1. 16 Apr, 2021 1 commit
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  7. 02 Apr, 2021 6 commits
  8. 31 Mar, 2021 1 commit
    • Cyril SIX's avatar
      Big simplification of get_loop_info · fe7a71c2
      Cyril SIX authored
      Another remnant of trying to devise a complicated algorithm for a
      problem that was, in fact, very simple: I just had to check whether the
      branch was within the loop body.
      I tested it functionally on the benchmarks: only heapsort is changed, in
      slightly worst (4-5%), because the old get_loop_info had done a buggy
      guess that proved to be lucky for that particular case.
      The other benchmarks are unchanged: the predictions stay the exact same.
      The get_loop_info could potentially be improved by having a natural loop
      detection that extends to outer loops (not just inner loops), though I
      expect the performance improvements would be very small.
  9. 30 Mar, 2021 4 commits
  10. 29 Mar, 2021 2 commits
    • Cyril SIX's avatar
      Simplifications on Linearize - details below · 67cfb5b6
      Cyril SIX authored
      While I was developing the new trace linearize, I started off with
      implementing a big algorithm reasoning on dependencies etc.., but I
      realized later that it was giving a too different performance (sometimes
      better, sometimes worst) than the original CompCert. So I
      stripped it off gradually until its performance (on regular code with
      just branch prediction) was on par with the base Linearize of CompCert.
      I was aiming here for something that is either equal, or better, in
      terms of performance.
      My (then and current) theory is that I have stripped it out so much that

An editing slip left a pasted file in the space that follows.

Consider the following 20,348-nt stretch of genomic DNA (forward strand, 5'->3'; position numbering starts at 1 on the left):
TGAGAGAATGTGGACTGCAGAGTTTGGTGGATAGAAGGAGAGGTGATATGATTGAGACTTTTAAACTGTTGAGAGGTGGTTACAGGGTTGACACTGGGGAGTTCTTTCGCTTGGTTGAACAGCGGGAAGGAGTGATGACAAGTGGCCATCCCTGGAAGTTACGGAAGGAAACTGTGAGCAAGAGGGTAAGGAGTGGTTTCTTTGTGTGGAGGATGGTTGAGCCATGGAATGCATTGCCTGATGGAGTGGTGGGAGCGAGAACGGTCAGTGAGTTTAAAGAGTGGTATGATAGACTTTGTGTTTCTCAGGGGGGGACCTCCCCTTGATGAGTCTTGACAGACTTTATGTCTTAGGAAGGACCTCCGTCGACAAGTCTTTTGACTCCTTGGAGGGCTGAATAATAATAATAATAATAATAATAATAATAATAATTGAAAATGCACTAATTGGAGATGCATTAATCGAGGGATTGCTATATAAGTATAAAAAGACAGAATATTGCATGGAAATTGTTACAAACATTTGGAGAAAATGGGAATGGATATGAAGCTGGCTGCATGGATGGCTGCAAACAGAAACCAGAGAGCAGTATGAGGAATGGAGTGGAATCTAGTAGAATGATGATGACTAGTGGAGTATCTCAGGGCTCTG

now it's just like the algorithm of CompCert, but with a modification
      for Lcond instructions (see the new linearize_aux_cb). However, I never
      tested that theory: the code worked, so I left it as is, without any
      simplification. But now that I need to get a clear version for my
      manuscript, I'm digging into it.
      It turns out my theory is not really exact.
      A difference is that instead of taking the minpc across the chain, I take
      the pc of the very first block of the chain I create. This was (I think)
      out of laziness in the middle of two iterations, except that I forgot
      about it.
      I tested my new theory by deleting all the stuff about dependencies
      calculation (commited), and also computing a minpc just like original
      compcert (not commited): I get the same exact Mach code than
      So right now, the only difference between linearize_aux_cb and
      linearize_aux_trace is that slightly different minpc computation.
      I think transitionning to linearize_aux_cb will be 1) much clearer than
      this Frankenstein monster of linearize_aux_trace that I made, and 2)
      might be better performing too.
      I don't have access to Kalray machines today so i'm leaving this on hold
      for now, but tomorrow I will test performance wise to see if there is a
      regression. If there isn't, I will commit this (and it will be the
      version narrated by my manuscript).
      If there is a regression, it would mean selecting the pc of the first
      node (in opposition to the minpc) is more performant, so i'd backtrack
      the change to linearize_aux_cb anyway and there should then be 0
      difference in the generated code.
    • Léo Gourdin's avatar
      adding test for load replacement on a64 · 706b6384
      Léo Gourdin authored
  11. 26 Mar, 2021 4 commits
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  16. 06 Mar, 2021 2 commits